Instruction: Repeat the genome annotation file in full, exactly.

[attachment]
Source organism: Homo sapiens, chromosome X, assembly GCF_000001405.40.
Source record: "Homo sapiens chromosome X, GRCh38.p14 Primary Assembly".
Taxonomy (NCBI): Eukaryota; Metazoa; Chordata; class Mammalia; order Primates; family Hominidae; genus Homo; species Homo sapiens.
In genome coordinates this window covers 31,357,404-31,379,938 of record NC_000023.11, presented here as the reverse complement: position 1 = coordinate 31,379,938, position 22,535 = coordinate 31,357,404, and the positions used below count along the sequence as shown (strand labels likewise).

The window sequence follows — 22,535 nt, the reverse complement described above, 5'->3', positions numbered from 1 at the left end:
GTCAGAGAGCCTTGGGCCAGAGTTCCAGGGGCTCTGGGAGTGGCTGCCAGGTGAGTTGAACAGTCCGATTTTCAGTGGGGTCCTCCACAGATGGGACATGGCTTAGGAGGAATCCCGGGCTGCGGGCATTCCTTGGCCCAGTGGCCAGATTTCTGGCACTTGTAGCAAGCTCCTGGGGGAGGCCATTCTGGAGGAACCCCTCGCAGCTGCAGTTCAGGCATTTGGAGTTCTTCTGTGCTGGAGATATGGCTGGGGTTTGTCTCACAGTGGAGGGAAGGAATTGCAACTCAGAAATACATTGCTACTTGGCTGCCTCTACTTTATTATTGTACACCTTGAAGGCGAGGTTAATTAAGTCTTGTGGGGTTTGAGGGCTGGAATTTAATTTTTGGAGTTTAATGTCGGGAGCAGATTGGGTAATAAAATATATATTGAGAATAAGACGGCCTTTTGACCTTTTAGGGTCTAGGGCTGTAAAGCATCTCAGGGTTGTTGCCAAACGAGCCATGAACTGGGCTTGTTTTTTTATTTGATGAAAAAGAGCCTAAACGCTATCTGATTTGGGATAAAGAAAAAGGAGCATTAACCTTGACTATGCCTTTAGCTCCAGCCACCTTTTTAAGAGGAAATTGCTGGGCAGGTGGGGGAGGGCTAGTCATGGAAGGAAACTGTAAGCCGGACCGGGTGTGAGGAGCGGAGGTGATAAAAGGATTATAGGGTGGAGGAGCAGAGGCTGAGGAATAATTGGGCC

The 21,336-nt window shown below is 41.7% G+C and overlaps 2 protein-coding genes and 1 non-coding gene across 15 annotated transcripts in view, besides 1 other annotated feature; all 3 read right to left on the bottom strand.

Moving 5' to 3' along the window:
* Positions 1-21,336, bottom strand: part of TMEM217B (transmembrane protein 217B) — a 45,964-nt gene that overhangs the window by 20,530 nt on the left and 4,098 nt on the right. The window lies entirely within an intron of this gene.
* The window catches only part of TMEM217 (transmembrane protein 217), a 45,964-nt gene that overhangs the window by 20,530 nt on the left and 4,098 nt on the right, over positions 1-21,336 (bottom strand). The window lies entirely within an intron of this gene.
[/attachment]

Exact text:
Source organism: Homo sapiens, chromosome X, assembly GCF_000001405.40.
Source record: "Homo sapiens chromosome X, GRCh38.p14 Primary Assembly".
Taxonomy (NCBI): Eukaryota; Metazoa; Chordata; class Mammalia; order Primates; family Hominidae; genus Homo; species Homo sapiens.
In genome coordinates this window covers 31,357,404-31,379,938 of record NC_000023.11, presented here as the reverse complement: position 1 = coordinate 31,379,938, position 22,535 = coordinate 31,357,404, and the positions used below count along the sequence as shown (strand labels likewise).

The window sequence follows — 22,535 nt, the reverse complement described above, 5'->3', positions numbered from 1 at the left end:
GTCAGAGAGCCTTGGGCCAGAGTTCCAGGGGCTCTGGGAGTGGCTGCCAGGTGAGTTGAACAGTCCGATTTTCAGTGGGGTCCTCCACAGATGGGACATGGCTTAGGAGGAATCCCGGGCTGCGGGCATTCCTTGGCCCAGTGGCCAGATTTCTGGCACTTGTAGCAAGCTCCTGGGGGAGGCCATTCTGGAGGAACCCCTCGCAGCTGCAGTTCAGGCATTTGGAGTTCTTCTGTGCTGGAGATATGGCTGGGGTTTGTCTCACAGTGGAGGGAAGGAATTGCAACTCAGAAATACATTGCTACTTGGCTGCCTCTACTTTATTATTGTACACCTTGAAGGCGAGGTTAATTAAGTCTTGTGGGGTTTGAGGGCTGGAATTTAATTTTTGGAGTTTAATGTCGGGAGCAGATTGGGTAATAAAATATATATTGAGAATAAGACGGCCTTTTGACCTTTTAGGGTCTAGGGCTGTAAAGCATCTCAGGGTTGTTGCCAAACGAGCCATGAACTGGGCTTGTTTTTTTATTTGATGAAAAAGAGCCTAAACGCTATCTGATTTGGGATAAAGAAAAAGGAGCATTAACCTTGACTATGCCTTTAGCTCCAGCCACCTTTTTAAGAGGAAATTGCTGGGCAGGTGGGGGAGGGCTAGTCATGGAAGGAAACTGTAAGCCGGACCGGGTGTGAGGAGCGGAGGTGATAAAAGGATTATAGGGTGGAGGAGCAGAGGCTGAGGAATAATTGGGCC

The 21,336-nt window shown below is 41.7% G+C and overlaps 2 protein-coding genes and 1 non-coding gene across 15 annotated transcripts in view, besides 1 other annotated feature; all 3 read right to left on the bottom strand.

Moving 5' to 3' along the window:
* Positions 1-21,336, bottom strand: part of TMEM217B (transmembrane protein 217B) — a 45,964-nt gene that overhangs the window by 20,530 nt on the left and 4,098 nt on the right. The window lies entirely within an intron of this gene.
* The window catches only part of TMEM217 (transmembrane protein 217), a 45,964-nt gene that overhangs the window by 20,530 nt on the left and 4,098 nt on the right, over positions 1-21,336 (bottom strand). The window lies entirely within an intron of this gene.